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The company said Iran has had to cut back on its oil production because 25 customers who had agreed, before the recent OPEC split, to buy 1.2 million barrels of crude oil a day in 1977 are now taking only 693,000 barrels a day.
The customers had demanded lower prices, the company said but "since any discount would be against OPEC's decision, direct sales droped."
Iran's 1977 budget depends greatly on an expected $21 billion in oil income. A 10 per cent reduction for the year would cut sharply into the country's development and arms purchasing programs. Similar reductions could more seriously harm other OPEC countries.
Eleven of the 13 OPEC members, including Iran, decided last month to raise oil prices 10 per cent on Jan. 1 and 5 per cent on July 1. Saudi Arabia and the United Arab Emirates, who had opposed a major increase, said they would increase prices only 5 per cent and Saudi Arabia announced that it would step up production to undercut the prices of the other countries.
Oil industry sources said today that the United Arab Emirates has also decided to increase production, lifting its production ceiling from 1.5 million barrels a day to about 2 million barrels.
Oil officials in Kuwait said this week that demand for Kuwait's oil was also reduced, but there has been no indication whether Kuwait will eventually reduce production.
One Middle East oil expert predicted that all of the OPEC producers that adopted the higher increase "are clearly going to have to cut back on production as demand shifts to the lower-priced oil in Saudi Arabia and the Emirates."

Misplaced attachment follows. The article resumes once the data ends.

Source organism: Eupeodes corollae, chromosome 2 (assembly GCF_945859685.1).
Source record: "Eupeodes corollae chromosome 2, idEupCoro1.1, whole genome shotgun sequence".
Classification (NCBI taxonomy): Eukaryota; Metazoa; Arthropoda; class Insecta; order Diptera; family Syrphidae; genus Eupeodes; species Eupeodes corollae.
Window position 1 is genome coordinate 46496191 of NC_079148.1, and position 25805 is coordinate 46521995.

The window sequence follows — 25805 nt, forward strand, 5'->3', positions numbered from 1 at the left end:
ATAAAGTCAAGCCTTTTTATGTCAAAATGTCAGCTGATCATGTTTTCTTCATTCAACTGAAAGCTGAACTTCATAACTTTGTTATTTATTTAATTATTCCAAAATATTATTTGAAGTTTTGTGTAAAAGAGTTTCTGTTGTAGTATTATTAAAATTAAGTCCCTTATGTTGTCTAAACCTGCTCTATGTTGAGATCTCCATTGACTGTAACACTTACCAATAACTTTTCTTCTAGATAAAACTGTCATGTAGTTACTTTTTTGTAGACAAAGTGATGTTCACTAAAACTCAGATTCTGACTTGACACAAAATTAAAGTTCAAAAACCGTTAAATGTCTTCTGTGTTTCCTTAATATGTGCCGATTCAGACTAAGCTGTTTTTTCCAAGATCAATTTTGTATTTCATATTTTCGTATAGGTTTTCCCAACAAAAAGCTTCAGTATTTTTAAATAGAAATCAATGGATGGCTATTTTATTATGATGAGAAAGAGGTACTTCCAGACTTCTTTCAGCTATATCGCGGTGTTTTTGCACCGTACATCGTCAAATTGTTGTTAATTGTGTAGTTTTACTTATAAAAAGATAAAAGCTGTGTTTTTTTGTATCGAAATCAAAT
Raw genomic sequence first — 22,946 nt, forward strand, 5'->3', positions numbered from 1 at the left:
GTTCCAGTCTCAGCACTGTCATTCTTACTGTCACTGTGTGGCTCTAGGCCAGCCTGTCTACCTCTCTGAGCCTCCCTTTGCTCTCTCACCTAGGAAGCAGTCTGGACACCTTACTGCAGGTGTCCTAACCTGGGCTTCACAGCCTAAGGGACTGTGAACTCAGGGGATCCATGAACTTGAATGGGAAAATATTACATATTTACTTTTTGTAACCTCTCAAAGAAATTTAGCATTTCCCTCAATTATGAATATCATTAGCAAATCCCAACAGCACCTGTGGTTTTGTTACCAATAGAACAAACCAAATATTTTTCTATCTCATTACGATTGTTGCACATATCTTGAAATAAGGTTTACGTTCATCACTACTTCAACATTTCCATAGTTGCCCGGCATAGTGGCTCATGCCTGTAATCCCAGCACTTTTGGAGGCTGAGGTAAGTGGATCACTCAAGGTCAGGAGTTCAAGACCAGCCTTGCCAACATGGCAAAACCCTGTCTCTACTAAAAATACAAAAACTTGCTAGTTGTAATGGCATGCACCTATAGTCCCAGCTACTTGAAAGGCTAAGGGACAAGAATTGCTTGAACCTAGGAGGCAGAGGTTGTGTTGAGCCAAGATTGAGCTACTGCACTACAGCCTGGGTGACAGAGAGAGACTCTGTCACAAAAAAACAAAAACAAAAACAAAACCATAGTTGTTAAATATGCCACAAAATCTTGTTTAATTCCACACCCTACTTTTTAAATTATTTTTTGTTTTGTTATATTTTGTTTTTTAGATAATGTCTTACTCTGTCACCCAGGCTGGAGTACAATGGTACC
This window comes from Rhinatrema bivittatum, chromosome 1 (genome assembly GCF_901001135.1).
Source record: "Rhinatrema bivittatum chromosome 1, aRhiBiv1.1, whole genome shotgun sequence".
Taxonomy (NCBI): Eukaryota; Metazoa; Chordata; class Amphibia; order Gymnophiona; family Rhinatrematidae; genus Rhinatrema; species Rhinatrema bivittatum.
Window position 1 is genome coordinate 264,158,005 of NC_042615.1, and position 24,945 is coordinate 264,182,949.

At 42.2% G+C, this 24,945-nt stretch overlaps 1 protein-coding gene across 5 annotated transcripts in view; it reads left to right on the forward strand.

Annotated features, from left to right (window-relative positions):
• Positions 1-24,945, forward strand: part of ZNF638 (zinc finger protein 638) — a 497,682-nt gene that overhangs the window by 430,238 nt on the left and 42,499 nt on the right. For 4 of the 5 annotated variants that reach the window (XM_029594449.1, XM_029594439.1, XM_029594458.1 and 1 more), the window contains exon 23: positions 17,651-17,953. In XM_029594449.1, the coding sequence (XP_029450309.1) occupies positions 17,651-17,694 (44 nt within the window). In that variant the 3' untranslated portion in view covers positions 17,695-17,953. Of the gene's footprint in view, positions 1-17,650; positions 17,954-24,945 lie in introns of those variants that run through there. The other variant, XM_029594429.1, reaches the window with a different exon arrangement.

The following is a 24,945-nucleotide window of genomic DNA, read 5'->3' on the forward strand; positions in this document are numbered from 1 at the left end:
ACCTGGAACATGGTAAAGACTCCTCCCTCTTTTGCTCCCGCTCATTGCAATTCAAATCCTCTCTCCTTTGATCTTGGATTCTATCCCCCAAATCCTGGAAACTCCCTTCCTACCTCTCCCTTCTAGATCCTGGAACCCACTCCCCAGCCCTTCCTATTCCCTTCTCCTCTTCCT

Venezuelan Oil Minister Valentin Hernandez said today, however, that the 10 per cent increase in the price of Venezuelan oil had been accepted by the country's customers, including Exxon, which buys 800,000 barrels a day. As a result, Hernandez said, Venezuela does not intend to cut its production.
Hernandez predicted that Venezuela's oil income, which amounted to $5.5 billion last year, will increase by about $750 million during the first half of this year. About half of Venezuela's production is exported to the United States.
The record demand cited by Iran was attributed to customers that buy directly from the state-owned oil company.
Traditionally, the Iranian company has produced and marketed most of the country's oil through a 17-member consortium of international oil companies headed by British Petroleum, Shell and the U.S. majors.
Two years ago, Iran, complaining that the consortium companies were reluctant to invest heavily in increased production facilities in Iran, began developing a separate market, selling directly to smaller and independent companies.
By the second half of last year, 20 per cent of Iran's oil was being sold directly to these customers, bypassing the consortium.
The customers were not identified and there was no indication whether the consortium also was taking less Iranian oil.